Message from the Honorable Pro-Vice Chancellor on World Antibiotic Awareness Week 2019

Message from the Honorable Pro-Vice Chancellor on World Antibiotic Awareness Week 2019

The World Antibiotic Awareness Week (Nov 18 - 24) is celebrated worldwide under the theme “Antibiotics: Handle with Care”. The key objective of this movement is to raise awareness and understanding of antimicrobial resistance through effective communication, education and training. In ancient societies people used molds to treat infections. In 1877, French biologist Louis Pasteur first observed that cultures of Anthrax bacilli, when contaminated with molds, were successfully inhibited. Some references say that Pasteur identified the strain as Penicillium notatum. However, the Scottish physician Alexander Fleming was the first to suggest that a Penicillium mold must secrete an antibacterial substance,which he extracted and named Penicillin in 1928. Penicillin became the first modern antibiotic, which began the era of antibiotics.It was one of the greatest advances in therapeutic medicine, but today their effectiveness is threatened by the ability of bacteria to adapt and resist treatment. In 1940, the first report came on antibiotic resistance (AR) when Escherichia coli (E.coli) produced an enzyme known as penicillinase/beta (β)-Lactamases enzyme, which was capable of breaking down penicillin and completely negating its antibacterial effect (Abraham E, 1940, Nature). 


The surge in AR, mostly caused by high rates of antibiotic use and misuse, has become a matter of great concern as the rate of new antibiotic development is declining. AR poses a big risk in terms of mortality and economic burden worldwide. “If you develop an illness or an infection that cannot be treated in the traditional way with antibiotics, you can die. It’s as simple as that”, said World Health Organization (WHO). In the U.S. alone, it causes more than 2 million infections and 23,000 deaths per year (CDC: Centers for Disease Control, Atlanta, USA). A UK-commissioned report fears of 10 million deaths due to antimicrobial resistance by 2050. The misuse of antibiotics is putting us all at risk. Because of AR, standard treatments become ineffective; infections persist and may spread to others. A growing list of infections – such as pneumonia, tuberculosis, gonorrhea, and food-borne diseases – are becoming harder, and sometimes impossible to treat as antibiotics become less effective. WHO considers AR a high priority and matter of emergency.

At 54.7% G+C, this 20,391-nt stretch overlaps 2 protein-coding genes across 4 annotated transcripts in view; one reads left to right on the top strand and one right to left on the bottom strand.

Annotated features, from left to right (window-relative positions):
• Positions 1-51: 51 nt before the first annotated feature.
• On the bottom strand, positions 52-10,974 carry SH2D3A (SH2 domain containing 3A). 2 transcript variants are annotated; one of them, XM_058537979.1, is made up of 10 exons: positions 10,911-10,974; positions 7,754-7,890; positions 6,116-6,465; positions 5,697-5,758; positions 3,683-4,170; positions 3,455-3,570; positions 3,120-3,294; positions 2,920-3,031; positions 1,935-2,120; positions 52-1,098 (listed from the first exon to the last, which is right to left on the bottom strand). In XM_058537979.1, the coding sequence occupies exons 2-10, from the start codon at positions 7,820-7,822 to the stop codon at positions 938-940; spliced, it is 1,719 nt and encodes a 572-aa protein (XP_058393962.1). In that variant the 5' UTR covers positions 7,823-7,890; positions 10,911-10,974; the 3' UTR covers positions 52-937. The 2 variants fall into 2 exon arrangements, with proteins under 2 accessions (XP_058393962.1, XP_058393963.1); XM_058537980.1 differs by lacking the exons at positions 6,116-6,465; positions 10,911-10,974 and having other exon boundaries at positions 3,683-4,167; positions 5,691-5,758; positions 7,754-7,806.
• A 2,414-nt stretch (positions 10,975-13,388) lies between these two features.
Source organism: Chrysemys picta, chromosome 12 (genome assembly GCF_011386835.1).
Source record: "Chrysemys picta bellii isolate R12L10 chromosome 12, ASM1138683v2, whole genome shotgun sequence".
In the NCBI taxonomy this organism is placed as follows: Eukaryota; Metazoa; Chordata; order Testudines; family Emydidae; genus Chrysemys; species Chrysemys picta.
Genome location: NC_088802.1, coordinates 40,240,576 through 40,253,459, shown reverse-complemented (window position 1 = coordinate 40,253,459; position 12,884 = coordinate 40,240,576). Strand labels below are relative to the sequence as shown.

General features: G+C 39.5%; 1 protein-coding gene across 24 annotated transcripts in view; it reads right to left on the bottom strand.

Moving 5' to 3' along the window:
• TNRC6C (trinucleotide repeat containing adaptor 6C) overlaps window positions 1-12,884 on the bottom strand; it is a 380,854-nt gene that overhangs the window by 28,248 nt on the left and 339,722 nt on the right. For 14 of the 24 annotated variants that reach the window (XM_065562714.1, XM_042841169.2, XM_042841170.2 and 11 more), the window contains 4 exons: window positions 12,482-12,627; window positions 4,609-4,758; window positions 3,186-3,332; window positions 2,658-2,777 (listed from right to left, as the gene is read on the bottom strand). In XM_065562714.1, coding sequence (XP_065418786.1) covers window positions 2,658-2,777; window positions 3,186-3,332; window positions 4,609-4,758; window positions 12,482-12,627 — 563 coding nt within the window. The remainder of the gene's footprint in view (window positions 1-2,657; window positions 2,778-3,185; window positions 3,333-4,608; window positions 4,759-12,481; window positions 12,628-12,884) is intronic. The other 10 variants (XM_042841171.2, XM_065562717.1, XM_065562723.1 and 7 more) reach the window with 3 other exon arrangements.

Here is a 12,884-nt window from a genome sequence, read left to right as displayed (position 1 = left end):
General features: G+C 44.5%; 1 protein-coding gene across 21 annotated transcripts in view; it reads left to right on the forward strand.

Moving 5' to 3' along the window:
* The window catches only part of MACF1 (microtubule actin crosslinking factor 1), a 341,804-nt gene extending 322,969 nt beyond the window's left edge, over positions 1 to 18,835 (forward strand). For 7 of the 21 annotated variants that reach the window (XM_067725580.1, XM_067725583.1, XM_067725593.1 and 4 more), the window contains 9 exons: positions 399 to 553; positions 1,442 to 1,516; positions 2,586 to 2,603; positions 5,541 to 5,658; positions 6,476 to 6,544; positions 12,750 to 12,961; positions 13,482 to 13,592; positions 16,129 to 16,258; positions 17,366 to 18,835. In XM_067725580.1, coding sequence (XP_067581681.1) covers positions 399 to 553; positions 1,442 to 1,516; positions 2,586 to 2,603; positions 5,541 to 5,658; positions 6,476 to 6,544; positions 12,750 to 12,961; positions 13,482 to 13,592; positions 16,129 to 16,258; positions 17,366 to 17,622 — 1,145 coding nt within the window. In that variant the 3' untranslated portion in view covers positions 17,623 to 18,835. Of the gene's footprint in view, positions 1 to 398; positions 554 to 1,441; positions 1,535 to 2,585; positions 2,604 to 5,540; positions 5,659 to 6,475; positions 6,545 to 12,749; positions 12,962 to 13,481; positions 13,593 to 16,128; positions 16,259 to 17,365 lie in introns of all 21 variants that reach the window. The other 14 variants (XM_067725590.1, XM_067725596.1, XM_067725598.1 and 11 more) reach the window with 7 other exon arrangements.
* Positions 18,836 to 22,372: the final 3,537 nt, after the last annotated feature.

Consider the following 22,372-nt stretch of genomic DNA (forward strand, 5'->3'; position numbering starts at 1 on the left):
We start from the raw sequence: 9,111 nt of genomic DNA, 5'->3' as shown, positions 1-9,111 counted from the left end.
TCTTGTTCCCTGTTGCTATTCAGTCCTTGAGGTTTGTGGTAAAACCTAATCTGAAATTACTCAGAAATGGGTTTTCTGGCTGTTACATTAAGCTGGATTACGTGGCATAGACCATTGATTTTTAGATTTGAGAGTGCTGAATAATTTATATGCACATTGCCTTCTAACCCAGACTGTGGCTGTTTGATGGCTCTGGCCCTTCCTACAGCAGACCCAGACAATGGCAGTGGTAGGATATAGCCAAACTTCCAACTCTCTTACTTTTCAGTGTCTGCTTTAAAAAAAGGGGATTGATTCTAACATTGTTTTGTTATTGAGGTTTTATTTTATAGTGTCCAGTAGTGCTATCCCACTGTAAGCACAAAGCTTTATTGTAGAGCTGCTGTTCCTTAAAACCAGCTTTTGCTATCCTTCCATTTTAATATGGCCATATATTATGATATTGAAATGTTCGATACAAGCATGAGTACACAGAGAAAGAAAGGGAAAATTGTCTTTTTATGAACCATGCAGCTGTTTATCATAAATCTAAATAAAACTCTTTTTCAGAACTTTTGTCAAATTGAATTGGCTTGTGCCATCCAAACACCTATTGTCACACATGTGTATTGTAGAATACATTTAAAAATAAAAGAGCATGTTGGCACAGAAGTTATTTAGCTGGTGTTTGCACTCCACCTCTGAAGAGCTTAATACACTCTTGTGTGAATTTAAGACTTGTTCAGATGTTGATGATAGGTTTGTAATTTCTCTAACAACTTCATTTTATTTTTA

In Bangladesh, 400 out of 900 patients admitted to the Intensive Care Unit of Bangabandhu Sheikh Mujib Medical University (BSMMUH) last year died due to resistance to antibiotics (, April 25, 2019). Overall, a growing trend of AR has put the health of Bangladeshis under serious threats. It poses a regional and global threat. A systematic review analyzed 46 studies published between 2004 and 2018 on AR in Bangladesh (Ahmed I et al., 2019, Int J Infectious Disease). The review says, “AR is a worldwide problem and Bangladesh is a major contributor to this owing to its poor healthcare standards, along with the misuse and overuse of antibiotics..… and many of the common first-line drugs were mostly ineffective”. A high prevalence of resistance to most antibiotics has been detected in that study. The study found that bacteria which caused common ailments like urinary tract infection, pneumonia and ear infection were becoming resistant to most of the antibiotics in Bangladesh. Resistance to ampicillin, amoxiclav, ciprofloxacin and co-trimoxazole was 100%, 58% and 67.4% and 72.7%, respectively, in Klebsiella bacteria that cause pneumonia. Other reports also show that multidrug-resistant tuberculosis appeared to be a cause of concern in Bangladesh (Banu S et al., Int J Tuberc Lung Dis, 2017). A survey in Dhaka city revealed that 56% of antibiotics prescribed to patients in Dhaka failed to work (Poribesh Bachao Andolon, 2016). In a recent study at Rajshahi, Biswas et al (2014, BMC Public Health) showed that 347 [26.69%] out of 1300 participants experienced self medication with different types of antibiotics. In another study, highest resistance of Salmonella typhi was observed against nalidixic acid in Dhaka, Chittagong (40.0%) and Rajshahi (66.60%) division (Mannan A, 2014, Asian Pac J Trop Biomed).


In the late 1980s and early ‘90s, four bright postgraduate students in their Masters (Rezina Laz, now Professor of Zoology, RU, and Mariam Akhtar) and MPhil (Mofazzal Hossain and Nilufar Panna) dissertation/thesis-works devoted to their separate projects on AR in my lab at the Department of Zoology, University of Rajshahi, and found that bacteria (Salmonella, E. coli, Pseudomonas, and Proteus) collected from Rajshahi Medical College Hospital already developed resistance to different β-lactam antibiotics (of different generations/terms): the group of Penicillin and Cephalosporin.